Tomato, a vegetable crop grown worldwide, is facing significant losses in productivity due to environmental factors like drought, floods, salinity and heat. This has pushed scientists to better understand the mechanisms of drought tolerance in tomato so that they can develop sturdier tomato plants which can tolerate adverse climate conditions.
A group of scientists from the Indian Institute of Vegetable Research (IIVR), Varanasi have studied the role and mechanism of action of a key molecule, proline, in enhancing stress tolerance in tomato. Proline, primarily an amino acid required for protein formation in tomato, has attracted researchers since discovery of its role in combating stress. Proline can either be incorporated in proteins to form Proline-rich proteins or in its free form it act as osmoprotectant helping the plant to overcome stress.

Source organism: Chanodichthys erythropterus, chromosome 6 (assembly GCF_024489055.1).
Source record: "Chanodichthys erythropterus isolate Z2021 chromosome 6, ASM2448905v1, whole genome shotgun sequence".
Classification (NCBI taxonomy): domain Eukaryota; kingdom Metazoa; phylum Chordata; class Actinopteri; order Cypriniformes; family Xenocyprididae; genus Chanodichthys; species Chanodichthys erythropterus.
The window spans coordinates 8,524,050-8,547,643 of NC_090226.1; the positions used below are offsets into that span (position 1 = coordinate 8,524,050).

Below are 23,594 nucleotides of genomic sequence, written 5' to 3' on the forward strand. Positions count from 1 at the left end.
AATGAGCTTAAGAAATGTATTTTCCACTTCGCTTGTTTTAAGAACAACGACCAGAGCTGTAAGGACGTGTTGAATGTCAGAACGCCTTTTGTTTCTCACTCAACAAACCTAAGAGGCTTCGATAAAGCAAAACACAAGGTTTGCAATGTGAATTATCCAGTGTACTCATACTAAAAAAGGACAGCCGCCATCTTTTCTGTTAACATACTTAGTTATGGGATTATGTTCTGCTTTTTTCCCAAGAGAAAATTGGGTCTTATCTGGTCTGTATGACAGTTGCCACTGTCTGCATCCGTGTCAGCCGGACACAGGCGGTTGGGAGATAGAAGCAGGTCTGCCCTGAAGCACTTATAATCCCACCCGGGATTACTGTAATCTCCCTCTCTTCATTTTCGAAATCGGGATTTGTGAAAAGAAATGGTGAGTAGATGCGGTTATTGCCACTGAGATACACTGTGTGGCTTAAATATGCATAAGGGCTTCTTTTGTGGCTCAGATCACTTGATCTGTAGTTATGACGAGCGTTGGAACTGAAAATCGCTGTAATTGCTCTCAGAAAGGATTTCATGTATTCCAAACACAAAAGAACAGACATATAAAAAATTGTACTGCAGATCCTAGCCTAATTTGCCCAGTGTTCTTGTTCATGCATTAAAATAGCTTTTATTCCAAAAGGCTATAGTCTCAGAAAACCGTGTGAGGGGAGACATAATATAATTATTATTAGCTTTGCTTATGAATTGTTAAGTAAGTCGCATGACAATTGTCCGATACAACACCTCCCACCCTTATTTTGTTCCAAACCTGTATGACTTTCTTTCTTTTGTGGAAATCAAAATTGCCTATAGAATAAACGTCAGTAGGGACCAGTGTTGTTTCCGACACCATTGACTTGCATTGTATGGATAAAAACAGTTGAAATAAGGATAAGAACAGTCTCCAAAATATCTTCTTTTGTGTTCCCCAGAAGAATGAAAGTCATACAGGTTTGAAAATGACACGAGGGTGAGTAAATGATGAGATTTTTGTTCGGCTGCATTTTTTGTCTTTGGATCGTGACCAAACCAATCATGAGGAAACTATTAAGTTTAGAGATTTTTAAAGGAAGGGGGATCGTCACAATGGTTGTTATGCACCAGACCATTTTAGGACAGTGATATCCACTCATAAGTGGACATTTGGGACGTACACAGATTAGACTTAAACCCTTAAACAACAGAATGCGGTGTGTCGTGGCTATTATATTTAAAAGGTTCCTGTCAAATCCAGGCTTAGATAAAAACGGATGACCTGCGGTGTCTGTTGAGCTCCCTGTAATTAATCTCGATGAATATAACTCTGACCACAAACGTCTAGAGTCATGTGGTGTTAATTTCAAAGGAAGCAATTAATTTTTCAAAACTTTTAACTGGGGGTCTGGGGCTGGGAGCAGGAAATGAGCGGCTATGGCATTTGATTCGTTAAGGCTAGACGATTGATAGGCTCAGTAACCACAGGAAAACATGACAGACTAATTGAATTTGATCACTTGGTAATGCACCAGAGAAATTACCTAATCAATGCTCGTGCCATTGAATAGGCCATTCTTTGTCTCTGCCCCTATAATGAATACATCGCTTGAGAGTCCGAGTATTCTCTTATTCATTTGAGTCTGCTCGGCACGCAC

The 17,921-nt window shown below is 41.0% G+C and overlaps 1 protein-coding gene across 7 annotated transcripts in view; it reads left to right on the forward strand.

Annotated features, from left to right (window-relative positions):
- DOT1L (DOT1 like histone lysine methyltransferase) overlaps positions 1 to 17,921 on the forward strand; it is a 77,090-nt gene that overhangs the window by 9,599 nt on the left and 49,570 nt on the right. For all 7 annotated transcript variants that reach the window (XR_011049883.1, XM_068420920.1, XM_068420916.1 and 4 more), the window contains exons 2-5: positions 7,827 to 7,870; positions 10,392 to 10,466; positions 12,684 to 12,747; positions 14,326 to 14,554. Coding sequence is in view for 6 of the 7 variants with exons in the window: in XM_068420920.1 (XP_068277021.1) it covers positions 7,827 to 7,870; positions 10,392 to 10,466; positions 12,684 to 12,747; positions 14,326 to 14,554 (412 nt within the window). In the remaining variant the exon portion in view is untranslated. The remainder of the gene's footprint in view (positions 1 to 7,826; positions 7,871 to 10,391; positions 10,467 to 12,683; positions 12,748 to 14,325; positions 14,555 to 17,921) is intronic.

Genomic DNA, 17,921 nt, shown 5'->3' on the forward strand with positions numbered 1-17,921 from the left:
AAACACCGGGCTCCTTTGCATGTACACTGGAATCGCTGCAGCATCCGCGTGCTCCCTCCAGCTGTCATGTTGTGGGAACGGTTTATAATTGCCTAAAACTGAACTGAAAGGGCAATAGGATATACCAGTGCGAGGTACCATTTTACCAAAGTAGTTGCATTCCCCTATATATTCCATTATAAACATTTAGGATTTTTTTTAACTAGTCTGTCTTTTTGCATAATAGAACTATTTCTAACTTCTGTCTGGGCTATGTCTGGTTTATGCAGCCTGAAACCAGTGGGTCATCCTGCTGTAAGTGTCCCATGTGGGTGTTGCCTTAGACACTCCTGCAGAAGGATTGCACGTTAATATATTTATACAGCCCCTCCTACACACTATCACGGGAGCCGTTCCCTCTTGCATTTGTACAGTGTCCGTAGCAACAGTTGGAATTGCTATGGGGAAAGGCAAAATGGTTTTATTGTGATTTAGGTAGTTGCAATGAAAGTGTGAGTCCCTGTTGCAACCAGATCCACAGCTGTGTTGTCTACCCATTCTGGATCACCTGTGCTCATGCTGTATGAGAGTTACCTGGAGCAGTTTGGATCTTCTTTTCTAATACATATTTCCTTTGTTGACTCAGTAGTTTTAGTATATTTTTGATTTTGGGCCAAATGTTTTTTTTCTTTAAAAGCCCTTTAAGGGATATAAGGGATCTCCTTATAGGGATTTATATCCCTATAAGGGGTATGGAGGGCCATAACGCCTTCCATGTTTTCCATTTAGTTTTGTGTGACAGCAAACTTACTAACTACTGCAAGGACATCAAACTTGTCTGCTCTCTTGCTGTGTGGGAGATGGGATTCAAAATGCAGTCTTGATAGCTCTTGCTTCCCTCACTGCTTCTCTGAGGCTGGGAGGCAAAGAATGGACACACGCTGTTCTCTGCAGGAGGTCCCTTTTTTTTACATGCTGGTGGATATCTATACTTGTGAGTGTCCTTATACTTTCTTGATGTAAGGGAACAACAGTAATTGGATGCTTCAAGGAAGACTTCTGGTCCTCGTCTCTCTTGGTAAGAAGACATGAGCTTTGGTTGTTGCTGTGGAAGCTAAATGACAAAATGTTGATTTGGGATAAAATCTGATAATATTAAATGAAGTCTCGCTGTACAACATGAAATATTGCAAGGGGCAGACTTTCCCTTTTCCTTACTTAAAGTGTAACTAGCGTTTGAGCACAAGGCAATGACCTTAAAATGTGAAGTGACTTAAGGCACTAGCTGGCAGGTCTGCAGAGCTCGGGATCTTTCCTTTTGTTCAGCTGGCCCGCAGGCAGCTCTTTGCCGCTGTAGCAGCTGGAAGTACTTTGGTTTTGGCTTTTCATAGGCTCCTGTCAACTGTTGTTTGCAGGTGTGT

IIVR researchers have found that the expression of SlPRP, a gene involved in the formation of proline-rich protein declines when tomato plant is subjected to drought stress in all the plant parts such as leaves, roots and flowers. They further showed that when the expression of this gene decreases, proline levels increase in the plant. Based on these results, scientists concluded that the plant reduces the expression of this gene under drought stress in order to avoid the use of free prolines for synthesis of protein. This way proline can effectively act as osmoprotectant and mitigate the effects of drought on plant survival till de novo synthesis of proline begins.
“This study contributes in understanding the mechanism of regulation of cellular proline concentration under drought stress and opens up the new strategies to manipulate plants for developing drought stress tolerance”, explained Suhas G. Karkute, a member of the research team.
Over the years, there have been episodes of a surge in tomato prices due to crop failure on due to adverse climatic conditions. More such instances are predicted to be recurrent in the scenario of climate change, thus, making stress tolerant crops is a research priority.